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Why Trading is not Gambling?

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In the collective unconscious, the line between gambling and stock market investing is not always clearly defined.
And for good reason: chance, luck or impulses are notions that can sometimes be found in both cases.

But are traders really gamblers?

The myth of chance and luck:

 

“Trading is like roulette, you never know if the price of a stock will go up or down, it all depends on chance and luck.”

It’s true, it’s impossible to know for sure if the price of a stock will go up or down. To pretend otherwise is pointless.

Except that you don’t buy shares of a company in the same way as you place your bet on the gambling mat. You study the company, its figures, its reports, the movements of the price of the company. action over a certain given period, the company’s projects over the more or less long term…

 

Is there uncertainty once you have invested? Yes, it is obvious.

But our decision to invest is the result of a long reflection, influenced by many factors, which is not the case for roulette: we bet and we see what happens.

For the trader and the roulette player to be compared, the latter should at least establish statistics based on a lot of data. He could then draw probabilities and try to anticipate where the ball will stop at the next shot: which is impossible to do in a casino.

 

Impulses

 

We can find the same type of motivation and the impulses that accompany them, in the minds of novice traders and gamblers: to get rich, to earn a lot and quickly, the adrenaline rush caused by risk, and even, some addiction.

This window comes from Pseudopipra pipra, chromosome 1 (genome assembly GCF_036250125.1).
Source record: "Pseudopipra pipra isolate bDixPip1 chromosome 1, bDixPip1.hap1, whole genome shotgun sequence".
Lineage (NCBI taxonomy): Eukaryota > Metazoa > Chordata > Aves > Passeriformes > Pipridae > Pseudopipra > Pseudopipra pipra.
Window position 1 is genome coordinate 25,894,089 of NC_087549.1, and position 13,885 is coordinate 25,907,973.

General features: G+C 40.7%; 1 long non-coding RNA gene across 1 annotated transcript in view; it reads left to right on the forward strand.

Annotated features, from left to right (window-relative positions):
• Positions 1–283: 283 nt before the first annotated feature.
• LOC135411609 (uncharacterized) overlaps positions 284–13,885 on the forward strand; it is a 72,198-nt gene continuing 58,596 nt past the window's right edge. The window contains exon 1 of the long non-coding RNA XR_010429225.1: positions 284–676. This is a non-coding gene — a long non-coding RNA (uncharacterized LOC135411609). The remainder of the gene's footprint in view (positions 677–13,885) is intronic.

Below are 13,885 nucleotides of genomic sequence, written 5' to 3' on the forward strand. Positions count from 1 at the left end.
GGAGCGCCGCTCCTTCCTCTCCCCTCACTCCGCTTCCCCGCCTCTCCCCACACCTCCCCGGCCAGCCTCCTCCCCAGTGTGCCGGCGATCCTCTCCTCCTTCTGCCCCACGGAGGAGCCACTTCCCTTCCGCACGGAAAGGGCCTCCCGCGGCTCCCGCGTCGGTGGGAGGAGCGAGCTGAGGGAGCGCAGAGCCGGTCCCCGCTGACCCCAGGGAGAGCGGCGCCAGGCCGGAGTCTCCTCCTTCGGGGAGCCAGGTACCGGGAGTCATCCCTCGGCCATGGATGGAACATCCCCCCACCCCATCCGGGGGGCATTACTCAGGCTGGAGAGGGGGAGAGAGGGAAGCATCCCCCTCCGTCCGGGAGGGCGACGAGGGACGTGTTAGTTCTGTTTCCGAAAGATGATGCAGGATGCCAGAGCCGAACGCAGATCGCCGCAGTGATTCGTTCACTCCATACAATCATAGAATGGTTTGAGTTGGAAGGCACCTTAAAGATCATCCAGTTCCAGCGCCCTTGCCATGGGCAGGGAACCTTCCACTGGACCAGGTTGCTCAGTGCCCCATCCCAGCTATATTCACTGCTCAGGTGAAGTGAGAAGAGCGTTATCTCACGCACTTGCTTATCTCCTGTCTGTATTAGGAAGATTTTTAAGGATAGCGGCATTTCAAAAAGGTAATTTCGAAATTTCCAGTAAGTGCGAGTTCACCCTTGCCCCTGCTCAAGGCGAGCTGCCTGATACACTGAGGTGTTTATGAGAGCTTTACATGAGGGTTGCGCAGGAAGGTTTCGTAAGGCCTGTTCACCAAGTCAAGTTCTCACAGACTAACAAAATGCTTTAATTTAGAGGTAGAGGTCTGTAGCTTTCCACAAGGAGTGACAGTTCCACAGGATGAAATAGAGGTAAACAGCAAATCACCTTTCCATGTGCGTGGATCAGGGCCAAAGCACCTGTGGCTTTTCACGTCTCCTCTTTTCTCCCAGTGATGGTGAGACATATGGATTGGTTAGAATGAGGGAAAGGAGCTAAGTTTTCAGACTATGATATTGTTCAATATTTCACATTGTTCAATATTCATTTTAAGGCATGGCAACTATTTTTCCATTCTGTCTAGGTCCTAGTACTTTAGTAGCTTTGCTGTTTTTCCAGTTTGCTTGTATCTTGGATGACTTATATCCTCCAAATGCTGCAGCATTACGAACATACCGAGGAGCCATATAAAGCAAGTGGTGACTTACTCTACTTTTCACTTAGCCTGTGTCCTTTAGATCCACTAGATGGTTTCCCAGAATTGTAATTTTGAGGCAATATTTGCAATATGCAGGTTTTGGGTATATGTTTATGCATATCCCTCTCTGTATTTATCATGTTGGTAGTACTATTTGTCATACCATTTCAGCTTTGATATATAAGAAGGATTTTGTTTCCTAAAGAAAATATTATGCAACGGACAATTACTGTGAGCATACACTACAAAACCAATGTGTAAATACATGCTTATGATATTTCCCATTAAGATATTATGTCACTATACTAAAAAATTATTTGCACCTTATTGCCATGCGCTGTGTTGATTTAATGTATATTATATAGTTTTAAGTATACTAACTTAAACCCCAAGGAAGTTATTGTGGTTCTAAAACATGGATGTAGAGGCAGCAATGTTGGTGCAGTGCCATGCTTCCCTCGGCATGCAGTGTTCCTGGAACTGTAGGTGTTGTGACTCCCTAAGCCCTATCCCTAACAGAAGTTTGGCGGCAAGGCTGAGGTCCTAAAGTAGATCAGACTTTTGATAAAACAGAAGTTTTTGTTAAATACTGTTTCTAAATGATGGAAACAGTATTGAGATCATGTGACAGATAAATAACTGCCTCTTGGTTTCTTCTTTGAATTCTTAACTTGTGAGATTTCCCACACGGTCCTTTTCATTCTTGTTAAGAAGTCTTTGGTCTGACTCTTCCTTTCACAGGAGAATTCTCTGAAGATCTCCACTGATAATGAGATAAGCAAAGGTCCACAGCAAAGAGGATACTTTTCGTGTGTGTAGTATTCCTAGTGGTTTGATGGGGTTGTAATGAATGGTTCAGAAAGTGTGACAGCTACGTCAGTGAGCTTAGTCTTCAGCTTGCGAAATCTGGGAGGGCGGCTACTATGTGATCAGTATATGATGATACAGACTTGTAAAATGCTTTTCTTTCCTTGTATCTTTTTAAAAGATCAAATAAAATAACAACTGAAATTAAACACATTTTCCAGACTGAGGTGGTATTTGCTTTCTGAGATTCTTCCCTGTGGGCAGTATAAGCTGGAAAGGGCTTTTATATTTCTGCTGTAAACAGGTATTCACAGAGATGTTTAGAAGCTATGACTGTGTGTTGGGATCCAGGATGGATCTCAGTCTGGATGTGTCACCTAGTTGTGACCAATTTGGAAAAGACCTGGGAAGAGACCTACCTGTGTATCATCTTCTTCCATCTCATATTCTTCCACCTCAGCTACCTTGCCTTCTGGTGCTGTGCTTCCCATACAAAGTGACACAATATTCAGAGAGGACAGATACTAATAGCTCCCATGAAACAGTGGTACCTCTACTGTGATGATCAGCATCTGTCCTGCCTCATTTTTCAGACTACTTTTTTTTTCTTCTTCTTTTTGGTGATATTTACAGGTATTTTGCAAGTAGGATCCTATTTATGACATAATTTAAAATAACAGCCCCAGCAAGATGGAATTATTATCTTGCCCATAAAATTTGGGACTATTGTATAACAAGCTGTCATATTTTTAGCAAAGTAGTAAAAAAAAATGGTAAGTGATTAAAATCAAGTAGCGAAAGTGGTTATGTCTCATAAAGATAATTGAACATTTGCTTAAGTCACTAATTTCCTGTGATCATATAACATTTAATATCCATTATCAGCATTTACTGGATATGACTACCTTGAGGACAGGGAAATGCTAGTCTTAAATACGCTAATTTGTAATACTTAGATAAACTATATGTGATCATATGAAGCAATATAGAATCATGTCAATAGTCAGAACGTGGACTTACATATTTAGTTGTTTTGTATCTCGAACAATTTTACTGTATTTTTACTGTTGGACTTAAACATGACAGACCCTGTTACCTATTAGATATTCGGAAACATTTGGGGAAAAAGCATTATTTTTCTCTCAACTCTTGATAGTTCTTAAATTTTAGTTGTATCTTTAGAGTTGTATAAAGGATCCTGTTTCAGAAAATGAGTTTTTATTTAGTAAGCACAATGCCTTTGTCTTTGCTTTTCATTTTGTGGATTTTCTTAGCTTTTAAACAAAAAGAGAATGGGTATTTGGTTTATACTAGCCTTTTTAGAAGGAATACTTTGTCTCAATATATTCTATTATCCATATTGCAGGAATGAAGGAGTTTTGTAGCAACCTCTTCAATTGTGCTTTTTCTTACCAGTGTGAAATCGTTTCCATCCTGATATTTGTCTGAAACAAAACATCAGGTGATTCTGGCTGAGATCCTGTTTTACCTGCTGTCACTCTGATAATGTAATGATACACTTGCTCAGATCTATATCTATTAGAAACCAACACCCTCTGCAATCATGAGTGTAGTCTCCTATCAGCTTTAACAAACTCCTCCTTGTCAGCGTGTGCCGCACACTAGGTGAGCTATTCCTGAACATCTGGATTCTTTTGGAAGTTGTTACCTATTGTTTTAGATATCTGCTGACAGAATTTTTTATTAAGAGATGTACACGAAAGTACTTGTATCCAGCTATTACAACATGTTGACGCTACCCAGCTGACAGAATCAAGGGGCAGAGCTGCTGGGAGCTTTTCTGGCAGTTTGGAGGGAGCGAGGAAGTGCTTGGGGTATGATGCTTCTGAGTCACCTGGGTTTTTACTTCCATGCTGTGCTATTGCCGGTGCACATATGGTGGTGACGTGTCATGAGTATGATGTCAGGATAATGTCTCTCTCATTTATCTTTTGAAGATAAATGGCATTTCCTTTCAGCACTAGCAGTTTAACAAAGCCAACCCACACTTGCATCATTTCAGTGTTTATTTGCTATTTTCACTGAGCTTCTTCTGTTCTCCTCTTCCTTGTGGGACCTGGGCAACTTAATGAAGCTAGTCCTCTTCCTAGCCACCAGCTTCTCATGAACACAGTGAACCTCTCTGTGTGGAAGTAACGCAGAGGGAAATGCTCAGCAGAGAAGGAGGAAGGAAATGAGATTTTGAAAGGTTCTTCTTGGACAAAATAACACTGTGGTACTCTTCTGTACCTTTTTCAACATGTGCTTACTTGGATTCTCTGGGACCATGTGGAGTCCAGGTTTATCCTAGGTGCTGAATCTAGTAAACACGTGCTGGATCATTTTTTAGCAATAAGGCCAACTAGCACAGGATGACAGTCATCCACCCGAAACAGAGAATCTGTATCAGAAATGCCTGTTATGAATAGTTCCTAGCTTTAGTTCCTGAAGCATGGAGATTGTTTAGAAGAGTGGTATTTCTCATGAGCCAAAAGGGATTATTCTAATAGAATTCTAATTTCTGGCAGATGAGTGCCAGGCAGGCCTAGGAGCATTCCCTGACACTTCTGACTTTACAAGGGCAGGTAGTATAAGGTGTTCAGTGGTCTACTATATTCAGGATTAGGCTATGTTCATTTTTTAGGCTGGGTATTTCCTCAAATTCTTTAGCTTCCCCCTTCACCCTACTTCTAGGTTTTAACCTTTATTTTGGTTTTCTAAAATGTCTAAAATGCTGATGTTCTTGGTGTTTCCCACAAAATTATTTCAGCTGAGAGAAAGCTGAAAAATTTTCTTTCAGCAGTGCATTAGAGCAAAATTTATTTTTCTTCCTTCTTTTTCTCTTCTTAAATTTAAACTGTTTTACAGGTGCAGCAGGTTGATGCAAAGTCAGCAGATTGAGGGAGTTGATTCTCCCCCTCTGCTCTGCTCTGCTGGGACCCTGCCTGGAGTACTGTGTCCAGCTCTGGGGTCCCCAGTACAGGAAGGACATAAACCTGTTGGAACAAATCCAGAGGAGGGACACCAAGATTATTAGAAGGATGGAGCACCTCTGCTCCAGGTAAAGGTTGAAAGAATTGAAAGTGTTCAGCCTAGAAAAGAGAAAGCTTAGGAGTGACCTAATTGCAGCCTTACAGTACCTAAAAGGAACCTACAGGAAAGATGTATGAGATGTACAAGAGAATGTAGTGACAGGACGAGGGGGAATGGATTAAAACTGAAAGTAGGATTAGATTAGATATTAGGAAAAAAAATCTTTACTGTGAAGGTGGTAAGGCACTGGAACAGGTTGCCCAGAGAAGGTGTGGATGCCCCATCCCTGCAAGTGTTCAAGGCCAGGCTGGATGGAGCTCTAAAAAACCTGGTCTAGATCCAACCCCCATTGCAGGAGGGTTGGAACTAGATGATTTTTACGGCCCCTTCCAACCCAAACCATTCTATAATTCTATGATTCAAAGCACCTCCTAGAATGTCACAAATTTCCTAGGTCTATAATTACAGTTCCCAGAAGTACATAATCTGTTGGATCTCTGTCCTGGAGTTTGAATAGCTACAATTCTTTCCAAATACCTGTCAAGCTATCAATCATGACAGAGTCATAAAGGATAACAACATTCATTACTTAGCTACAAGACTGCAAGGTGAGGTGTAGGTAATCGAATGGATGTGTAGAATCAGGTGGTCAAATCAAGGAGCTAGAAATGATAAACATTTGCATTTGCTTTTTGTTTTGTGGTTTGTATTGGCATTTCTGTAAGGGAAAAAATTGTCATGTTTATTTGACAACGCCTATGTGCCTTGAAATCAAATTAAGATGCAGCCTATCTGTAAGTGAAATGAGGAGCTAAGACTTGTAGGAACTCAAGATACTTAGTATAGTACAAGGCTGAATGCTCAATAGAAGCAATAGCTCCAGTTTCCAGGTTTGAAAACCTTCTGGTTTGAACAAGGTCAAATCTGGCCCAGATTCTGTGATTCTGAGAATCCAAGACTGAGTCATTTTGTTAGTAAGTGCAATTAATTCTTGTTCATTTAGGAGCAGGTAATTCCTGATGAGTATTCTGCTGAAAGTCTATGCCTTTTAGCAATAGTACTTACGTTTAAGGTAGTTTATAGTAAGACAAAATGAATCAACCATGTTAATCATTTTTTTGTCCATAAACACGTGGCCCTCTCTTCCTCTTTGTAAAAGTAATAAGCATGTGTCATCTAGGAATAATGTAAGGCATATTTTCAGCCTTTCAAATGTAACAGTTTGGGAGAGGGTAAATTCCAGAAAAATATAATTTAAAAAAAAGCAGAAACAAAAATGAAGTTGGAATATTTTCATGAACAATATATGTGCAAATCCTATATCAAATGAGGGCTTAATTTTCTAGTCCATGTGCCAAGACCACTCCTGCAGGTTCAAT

For the most disciplined of investors, this type of drive disappears with experience.

For the players, it is unfortunately more complicated, precisely because the part of chance is too important.

But the problem with this kind of drive does not come from the activity itself, but rather from the personality of each one.

If you jump from an airplane without a parachute, you have to expect a violent (and even fatal) shock…
Will aeronautics or skydiving then be accused of being games of chance? No.

It’s the same thing for trading: wanting to take risks stupidly does not make trading a game of chance.

 

Are you an investor, or a player?

 

If, despite everything, you continue to perceive stock market investing as a game of chance, it is actually better to stay away from it.

These activities cannot be approached in the same way, although it is sometimes thought that there are some similarities between the two.

If you are drawn to quick and easy winning, you have all the gambler mentality. The investor, on the other hand, is patient, disciplined and will avoid any emotional situation that could cause him to lose money.

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